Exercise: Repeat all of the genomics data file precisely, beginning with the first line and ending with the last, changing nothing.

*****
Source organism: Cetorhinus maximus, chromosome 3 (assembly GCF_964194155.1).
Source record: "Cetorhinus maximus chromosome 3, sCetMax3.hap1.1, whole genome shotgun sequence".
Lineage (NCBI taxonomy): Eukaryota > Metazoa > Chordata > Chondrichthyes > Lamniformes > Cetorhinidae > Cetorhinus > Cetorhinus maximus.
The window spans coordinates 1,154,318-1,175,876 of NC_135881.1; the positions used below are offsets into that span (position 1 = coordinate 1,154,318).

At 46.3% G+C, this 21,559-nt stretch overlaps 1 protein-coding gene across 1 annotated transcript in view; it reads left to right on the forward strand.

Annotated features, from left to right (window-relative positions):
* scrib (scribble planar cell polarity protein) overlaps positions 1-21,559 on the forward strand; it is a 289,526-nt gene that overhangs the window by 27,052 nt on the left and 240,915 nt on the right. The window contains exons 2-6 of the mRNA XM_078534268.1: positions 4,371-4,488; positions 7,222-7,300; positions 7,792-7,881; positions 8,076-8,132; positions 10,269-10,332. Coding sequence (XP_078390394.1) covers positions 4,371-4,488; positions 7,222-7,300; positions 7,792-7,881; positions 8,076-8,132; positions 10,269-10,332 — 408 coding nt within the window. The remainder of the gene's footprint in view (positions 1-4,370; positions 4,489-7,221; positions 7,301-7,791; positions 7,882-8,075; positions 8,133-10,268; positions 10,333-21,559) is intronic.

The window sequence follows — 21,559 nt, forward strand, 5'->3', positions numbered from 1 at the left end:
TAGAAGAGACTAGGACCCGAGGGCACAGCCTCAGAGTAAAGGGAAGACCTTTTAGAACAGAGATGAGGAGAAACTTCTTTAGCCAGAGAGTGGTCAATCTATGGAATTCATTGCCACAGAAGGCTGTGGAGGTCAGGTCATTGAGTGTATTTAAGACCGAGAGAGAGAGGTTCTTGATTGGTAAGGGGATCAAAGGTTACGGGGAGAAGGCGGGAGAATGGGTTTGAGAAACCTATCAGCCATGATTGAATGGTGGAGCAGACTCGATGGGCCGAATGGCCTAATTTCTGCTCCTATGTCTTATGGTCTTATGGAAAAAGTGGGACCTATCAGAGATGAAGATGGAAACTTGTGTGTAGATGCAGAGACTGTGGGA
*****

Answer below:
Source organism: Cetorhinus maximus, chromosome 3 (assembly GCF_964194155.1).
Source record: "Cetorhinus maximus chromosome 3, sCetMax3.hap1.1, whole genome shotgun sequence".
Lineage (NCBI taxonomy): Eukaryota > Metazoa > Chordata > Chondrichthyes > Lamniformes > Cetorhinidae > Cetorhinus > Cetorhinus maximus.
The window spans coordinates 1,154,318-1,175,876 of NC_135881.1; the positions used below are offsets into that span (position 1 = coordinate 1,154,318).

At 46.3% G+C, this 21,559-nt stretch overlaps 1 protein-coding gene across 1 annotated transcript in view; it reads left to right on the forward strand.

Annotated features, from left to right (window-relative positions):
* scrib (scribble planar cell polarity protein) overlaps positions 1-21,559 on the forward strand; it is a 289,526-nt gene that overhangs the window by 27,052 nt on the left and 240,915 nt on the right. The window contains exons 2-6 of the mRNA XM_078534268.1: positions 4,371-4,488; positions 7,222-7,300; positions 7,792-7,881; positions 8,076-8,132; positions 10,269-10,332. Coding sequence (XP_078390394.1) covers positions 4,371-4,488; positions 7,222-7,300; positions 7,792-7,881; positions 8,076-8,132; positions 10,269-10,332 — 408 coding nt within the window. The remainder of the gene's footprint in view (positions 1-4,370; positions 4,489-7,221; positions 7,301-7,791; positions 7,882-8,075; positions 8,133-10,268; positions 10,333-21,559) is intronic.

The window sequence follows — 21,559 nt, forward strand, 5'->3', positions numbered from 1 at the left end:
TAGAAGAGACTAGGACCCGAGGGCACAGCCTCAGAGTAAAGGGAAGACCTTTTAGAACAGAGATGAGGAGAAACTTCTTTAGCCAGAGAGTGGTCAATCTATGGAATTCATTGCCACAGAAGGCTGTGGAGGTCAGGTCATTGAGTGTATTTAAGACCGAGAGAGAGAGGTTCTTGATTGGTAAGGGGATCAAAGGTTACGGGGAGAAGGCGGGAGAATGGGTTTGAGAAACCTATCAGCCATGATTGAATGGTGGAGCAGACTCGATGGGCCGAATGGCCTAATTTCTGCTCCTATGTCTTATGGTCTTATGGAAAAAGTGGGACCTATCAGAGATGAAGATGGAAACTTGTGTGTAGATGCAGAGACTGTGGGA